[sdiy] Anyone in the UK used RS Calibration Services?

cheater00 . cheater00 at gmail.com
Fri Mar 21 19:07:30 CET 2014

pretty cool, Neil! Thanks for the info!

On Thu, Mar 20, 2014 at 10:41 PM, Neil Johnson <neil.johnson71 at gmail.com> wrote:
> Tom Bugs <admin at bugbrand.co.uk> wrote:
>>   Yeah, areas like this are more of interest to me than speed/service.
> Well a good place to start to get a feel for a cal house is their UKAS
> schedule (for UK cal houses).  This shows what they can calibrate to
> under the UKAS traceable calibration, although most cal places will
> also do a cheaper non-UKAS-but-still-traceable service.  Unless you're
> doing really critical stuff like aerospace or medical it is arguable
> whether you need that degree of traceability.
>> A few years back I bought a not-too-expensive-but-def.-not-cheap
>> hand-held multimeter which had the option to go through calibration
>> before being sent to me. I opted for that and so the meter came with a
>> sheet of test results. The thing was, though I can't remember the
>> details now, the specs/tolerances on the report didn't really seem very
>> good! (ie. the tolerance of the actual test equipment)
> Depending on the meter and where you bought it from it may or may not
> have been a worthwhile exercise!
>> So, what sort of specs were given (I should check the HP meter's specs too)
> Ok, so in my case, the 3478A is a 5.5-digit bench DMM.  The pre-cal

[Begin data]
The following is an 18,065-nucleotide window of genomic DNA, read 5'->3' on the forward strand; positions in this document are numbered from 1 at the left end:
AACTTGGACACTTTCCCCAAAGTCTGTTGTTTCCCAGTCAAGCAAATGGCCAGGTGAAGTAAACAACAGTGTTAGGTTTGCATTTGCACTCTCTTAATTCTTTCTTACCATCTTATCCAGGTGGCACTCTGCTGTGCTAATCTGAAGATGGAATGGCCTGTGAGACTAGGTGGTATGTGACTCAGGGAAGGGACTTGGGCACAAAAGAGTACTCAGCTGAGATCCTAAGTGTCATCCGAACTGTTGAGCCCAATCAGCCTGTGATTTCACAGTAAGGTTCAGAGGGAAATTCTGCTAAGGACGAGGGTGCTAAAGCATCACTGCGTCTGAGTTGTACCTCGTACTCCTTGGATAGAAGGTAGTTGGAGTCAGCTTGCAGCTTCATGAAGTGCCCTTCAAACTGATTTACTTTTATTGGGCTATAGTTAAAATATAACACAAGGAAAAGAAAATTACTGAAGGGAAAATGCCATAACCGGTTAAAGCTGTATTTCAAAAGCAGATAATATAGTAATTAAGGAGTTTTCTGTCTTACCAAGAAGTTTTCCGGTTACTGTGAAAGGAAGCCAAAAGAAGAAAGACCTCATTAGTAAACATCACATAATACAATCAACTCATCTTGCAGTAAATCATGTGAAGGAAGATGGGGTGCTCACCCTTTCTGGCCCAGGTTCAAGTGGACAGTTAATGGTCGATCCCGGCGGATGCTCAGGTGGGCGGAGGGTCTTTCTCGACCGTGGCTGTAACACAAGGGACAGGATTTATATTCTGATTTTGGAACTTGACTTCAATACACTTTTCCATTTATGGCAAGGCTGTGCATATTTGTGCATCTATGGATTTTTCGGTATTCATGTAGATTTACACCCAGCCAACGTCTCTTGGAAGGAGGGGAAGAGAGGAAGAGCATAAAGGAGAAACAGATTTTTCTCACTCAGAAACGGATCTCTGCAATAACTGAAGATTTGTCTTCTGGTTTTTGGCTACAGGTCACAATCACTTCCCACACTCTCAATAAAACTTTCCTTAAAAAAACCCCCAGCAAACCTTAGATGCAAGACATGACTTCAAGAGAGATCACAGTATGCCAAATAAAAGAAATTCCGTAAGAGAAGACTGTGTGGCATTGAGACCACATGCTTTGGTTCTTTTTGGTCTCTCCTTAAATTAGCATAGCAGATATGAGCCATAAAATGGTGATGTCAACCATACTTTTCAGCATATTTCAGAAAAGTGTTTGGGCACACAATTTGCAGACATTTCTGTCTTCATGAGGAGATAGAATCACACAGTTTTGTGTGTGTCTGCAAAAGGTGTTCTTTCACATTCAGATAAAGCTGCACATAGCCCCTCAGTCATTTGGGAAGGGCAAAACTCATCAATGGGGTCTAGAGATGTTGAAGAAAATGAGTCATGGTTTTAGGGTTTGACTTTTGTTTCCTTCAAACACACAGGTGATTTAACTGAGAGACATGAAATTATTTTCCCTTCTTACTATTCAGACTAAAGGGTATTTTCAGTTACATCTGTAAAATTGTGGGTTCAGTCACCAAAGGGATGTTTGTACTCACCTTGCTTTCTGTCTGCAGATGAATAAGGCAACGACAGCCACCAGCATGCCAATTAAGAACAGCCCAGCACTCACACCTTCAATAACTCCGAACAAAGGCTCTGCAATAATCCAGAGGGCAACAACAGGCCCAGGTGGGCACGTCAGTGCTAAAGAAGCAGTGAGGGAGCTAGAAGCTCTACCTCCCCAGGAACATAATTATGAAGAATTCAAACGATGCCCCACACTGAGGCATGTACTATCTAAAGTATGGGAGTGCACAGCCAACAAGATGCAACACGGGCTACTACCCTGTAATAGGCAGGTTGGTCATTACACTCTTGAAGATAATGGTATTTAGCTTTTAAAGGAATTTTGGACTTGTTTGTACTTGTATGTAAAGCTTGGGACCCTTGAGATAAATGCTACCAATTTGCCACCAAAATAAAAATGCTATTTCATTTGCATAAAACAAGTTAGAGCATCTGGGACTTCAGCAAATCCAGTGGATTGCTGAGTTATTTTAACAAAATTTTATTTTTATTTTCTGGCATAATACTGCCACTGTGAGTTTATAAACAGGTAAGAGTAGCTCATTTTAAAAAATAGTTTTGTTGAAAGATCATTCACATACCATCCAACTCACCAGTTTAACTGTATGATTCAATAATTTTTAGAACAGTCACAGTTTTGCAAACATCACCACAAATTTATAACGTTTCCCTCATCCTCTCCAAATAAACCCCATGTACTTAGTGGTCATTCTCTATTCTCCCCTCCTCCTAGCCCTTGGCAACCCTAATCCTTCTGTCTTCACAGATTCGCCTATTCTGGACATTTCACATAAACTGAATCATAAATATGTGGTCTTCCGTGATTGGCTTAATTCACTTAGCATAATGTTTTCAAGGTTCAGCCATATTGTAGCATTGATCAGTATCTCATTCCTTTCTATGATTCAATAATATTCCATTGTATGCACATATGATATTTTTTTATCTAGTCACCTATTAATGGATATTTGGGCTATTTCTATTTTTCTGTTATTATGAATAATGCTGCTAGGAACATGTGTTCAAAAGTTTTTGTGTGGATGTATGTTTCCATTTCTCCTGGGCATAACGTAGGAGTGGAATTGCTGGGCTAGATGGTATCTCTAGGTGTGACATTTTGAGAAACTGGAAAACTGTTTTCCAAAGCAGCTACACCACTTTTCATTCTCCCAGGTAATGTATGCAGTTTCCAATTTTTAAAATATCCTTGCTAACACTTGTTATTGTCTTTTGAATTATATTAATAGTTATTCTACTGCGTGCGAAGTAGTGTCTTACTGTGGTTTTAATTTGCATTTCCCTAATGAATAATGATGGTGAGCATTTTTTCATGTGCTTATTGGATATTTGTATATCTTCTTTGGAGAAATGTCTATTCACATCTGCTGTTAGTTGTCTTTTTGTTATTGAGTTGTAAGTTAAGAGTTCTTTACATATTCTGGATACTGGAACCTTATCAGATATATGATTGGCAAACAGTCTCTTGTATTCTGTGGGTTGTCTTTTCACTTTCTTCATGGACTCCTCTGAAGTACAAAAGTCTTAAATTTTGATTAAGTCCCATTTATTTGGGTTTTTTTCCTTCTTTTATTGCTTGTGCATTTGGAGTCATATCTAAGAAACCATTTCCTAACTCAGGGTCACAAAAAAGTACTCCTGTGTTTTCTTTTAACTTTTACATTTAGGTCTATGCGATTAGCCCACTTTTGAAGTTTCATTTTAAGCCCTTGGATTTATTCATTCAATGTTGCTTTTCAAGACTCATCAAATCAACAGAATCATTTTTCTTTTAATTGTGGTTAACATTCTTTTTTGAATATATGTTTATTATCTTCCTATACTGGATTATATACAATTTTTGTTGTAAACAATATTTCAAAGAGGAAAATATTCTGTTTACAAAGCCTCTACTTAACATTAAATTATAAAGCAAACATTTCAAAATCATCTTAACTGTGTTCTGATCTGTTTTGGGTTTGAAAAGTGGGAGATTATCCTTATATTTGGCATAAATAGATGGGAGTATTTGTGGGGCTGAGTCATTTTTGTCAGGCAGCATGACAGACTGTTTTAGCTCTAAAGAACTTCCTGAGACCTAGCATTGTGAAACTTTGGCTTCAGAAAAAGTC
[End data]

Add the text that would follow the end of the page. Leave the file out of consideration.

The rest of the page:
> before check was done with a photocopy of the performance page out of
> the HP manual.  Good enough for a quick check to identify any obvious
> problems.
> On the actual calibration certificate itself, for each test on each
> range is printed
> - applied value
> - indicated value
> - lower limit
> - upper limit
> To give you an example, on the 3V range there are nine tests including
> shorted input, a variety of voltages, and also at different digits
> (5.5, 4.5, 3.5).  One example line:
> applied: 1.000000 V
> indicated: 0.99999 V
> lower lim: 0.99992 V
> upper lim: 1.00008 V
> pass/fail: pass
> And so on for DC volts, DC current, AC current (@ 5kHz), AC volts
> (@20kHz, 50kHz, 100kHz, 50Hz), and 4-wire resistance.
> The certificate also shows the lab conditions, test procedure details,
> the calibration equipment used, and the results of a PAT test.
> Hope that helps.
> Cheers,
> Neil
> --
> http://www.njohnson.co.uk
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